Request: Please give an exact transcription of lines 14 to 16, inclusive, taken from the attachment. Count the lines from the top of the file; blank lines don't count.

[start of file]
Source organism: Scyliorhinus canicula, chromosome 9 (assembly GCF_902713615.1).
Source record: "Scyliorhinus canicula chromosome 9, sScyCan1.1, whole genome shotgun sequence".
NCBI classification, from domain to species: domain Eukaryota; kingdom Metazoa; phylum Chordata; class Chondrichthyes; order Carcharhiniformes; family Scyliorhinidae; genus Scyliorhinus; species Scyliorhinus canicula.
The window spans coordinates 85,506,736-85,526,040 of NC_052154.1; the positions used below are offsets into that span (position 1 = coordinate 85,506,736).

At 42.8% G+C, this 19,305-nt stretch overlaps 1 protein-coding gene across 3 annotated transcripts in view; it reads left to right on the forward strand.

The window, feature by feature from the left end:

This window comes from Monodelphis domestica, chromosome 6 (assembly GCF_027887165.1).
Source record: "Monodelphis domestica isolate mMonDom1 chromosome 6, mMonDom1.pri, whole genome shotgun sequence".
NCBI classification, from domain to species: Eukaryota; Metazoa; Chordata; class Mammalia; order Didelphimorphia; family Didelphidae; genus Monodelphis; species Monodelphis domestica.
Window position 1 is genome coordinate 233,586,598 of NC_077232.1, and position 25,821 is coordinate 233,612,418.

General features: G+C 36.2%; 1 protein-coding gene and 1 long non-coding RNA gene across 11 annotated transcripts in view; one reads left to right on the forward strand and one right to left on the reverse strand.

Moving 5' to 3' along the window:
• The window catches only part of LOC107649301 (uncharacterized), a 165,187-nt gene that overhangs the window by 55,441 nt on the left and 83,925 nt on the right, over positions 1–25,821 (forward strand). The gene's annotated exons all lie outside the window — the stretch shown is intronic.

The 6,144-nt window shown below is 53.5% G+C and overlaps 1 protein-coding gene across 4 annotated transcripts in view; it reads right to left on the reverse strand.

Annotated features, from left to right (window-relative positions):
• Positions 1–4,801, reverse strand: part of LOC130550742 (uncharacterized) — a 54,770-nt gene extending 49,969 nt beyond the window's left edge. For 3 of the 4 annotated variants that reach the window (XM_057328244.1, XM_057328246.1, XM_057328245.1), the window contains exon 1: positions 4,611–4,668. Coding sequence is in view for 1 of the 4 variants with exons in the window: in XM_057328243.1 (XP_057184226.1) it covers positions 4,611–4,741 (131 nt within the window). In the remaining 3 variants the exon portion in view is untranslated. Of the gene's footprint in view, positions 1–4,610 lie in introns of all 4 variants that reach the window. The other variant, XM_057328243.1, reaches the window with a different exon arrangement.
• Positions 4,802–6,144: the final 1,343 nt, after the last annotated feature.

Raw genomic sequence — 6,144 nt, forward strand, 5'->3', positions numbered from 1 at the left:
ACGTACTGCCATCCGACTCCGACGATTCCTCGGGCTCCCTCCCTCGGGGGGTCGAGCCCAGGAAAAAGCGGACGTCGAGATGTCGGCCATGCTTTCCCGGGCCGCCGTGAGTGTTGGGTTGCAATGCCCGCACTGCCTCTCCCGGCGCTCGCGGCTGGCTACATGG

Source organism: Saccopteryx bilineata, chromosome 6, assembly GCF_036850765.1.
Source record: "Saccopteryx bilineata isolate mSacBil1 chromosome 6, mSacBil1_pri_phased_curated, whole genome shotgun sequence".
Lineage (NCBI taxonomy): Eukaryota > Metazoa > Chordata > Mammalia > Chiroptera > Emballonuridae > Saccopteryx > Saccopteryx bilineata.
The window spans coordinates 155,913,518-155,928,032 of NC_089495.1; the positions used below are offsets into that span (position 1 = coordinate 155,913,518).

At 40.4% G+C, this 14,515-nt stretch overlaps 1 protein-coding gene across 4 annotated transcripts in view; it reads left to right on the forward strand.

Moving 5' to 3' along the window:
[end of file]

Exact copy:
The 6,144-nt window shown below is 53.5% G+C and overlaps 1 protein-coding gene across 4 annotated transcripts in view; it reads right to left on the reverse strand.

Annotated features, from left to right (window-relative positions):
• Positions 1–4,801, reverse strand: part of LOC130550742 (uncharacterized) — a 54,770-nt gene extending 49,969 nt beyond the window's left edge. For 3 of the 4 annotated variants that reach the window (XM_057328244.1, XM_057328246.1, XM_057328245.1), the window contains exon 1: positions 4,611–4,668. Coding sequence is in view for 1 of the 4 variants with exons in the window: in XM_057328243.1 (XP_057184226.1) it covers positions 4,611–4,741 (131 nt within the window). In the remaining 3 variants the exon portion in view is untranslated. Of the gene's footprint in view, positions 1–4,610 lie in introns of all 4 variants that reach the window. The other variant, XM_057328243.1, reaches the window with a different exon arrangement.